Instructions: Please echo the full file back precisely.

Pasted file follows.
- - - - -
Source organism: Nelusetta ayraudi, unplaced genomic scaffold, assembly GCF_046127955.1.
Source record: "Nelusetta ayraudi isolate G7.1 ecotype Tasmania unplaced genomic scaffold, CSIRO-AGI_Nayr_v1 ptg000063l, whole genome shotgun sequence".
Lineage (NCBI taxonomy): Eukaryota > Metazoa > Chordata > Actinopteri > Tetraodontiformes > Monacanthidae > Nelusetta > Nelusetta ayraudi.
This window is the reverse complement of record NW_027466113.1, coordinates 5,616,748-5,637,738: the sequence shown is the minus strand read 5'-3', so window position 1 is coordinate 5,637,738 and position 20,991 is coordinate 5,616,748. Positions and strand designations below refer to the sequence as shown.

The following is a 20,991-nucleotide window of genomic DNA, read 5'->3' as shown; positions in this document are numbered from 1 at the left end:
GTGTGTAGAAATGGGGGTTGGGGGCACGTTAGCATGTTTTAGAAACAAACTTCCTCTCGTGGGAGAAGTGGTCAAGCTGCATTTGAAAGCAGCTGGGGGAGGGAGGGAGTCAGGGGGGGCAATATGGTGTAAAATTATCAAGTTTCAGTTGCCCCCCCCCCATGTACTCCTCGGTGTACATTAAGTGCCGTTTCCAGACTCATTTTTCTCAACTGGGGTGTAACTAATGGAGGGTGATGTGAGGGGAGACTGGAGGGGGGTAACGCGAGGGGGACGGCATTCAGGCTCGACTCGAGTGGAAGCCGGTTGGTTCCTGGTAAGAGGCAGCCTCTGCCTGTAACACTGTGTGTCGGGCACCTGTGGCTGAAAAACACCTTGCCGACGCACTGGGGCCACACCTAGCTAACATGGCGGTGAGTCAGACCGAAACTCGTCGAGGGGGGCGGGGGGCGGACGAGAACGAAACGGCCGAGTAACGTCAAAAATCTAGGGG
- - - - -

Source organism: Nelusetta ayraudi, unplaced genomic scaffold, assembly GCF_046127955.1.
Source record: "Nelusetta ayraudi isolate G7.1 ecotype Tasmania unplaced genomic scaffold, CSIRO-AGI_Nayr_v1 ptg000063l, whole genome shotgun sequence".
Lineage (NCBI taxonomy): Eukaryota > Metazoa > Chordata > Actinopteri > Tetraodontiformes > Monacanthidae > Nelusetta > Nelusetta ayraudi.
This window is the reverse complement of record NW_027466113.1, coordinates 5,616,748-5,637,738: the sequence shown is the minus strand read 5'-3', so window position 1 is coordinate 5,637,738 and position 20,991 is coordinate 5,616,748. Positions and strand designations below refer to the sequence as shown.

The following is a 20,991-nucleotide window of genomic DNA, read 5'->3' as shown; positions in this document are numbered from 1 at the left end:
GTGTGTAGAAATGGGGGTTGGGGGCACGTTAGCATGTTTTAGAAACAAACTTCCTCTCGTGGGAGAAGTGGTCAAGCTGCATTTGAAAGCAGCTGGGGGAGGGAGGGAGTCAGGGGGGGCAATATGGTGTAAAATTATCAAGTTTCAGTTGCCCCCCCCCCATGTACTCCTCGGTGTACATTAAGTGCCGTTTCCAGACTCATTTTTCTCAACTGGGGTGTAACTAATGGAGGGTGATGTGAGGGGAGACTGGAGGGGGGTAACGCGAGGGGGACGGCATTCAGGCTCGACTCGAGTGGAAGCCGGTTGGTTCCTGGTAAGAGGCAGCCTCTGCCTGTAACACTGTGTGTCGGGCACCTGTGGCTGAAAAACACCTTGCCGACGCACTGGGGCCACACCTAGCTAACATGGCGGTGAGTCAGACCGAAACTCGTCGAGGGGGGCGGGGGGCGGACGAGAACGAAACGGCCGAGTAACGTCAAAAATCTAGGGG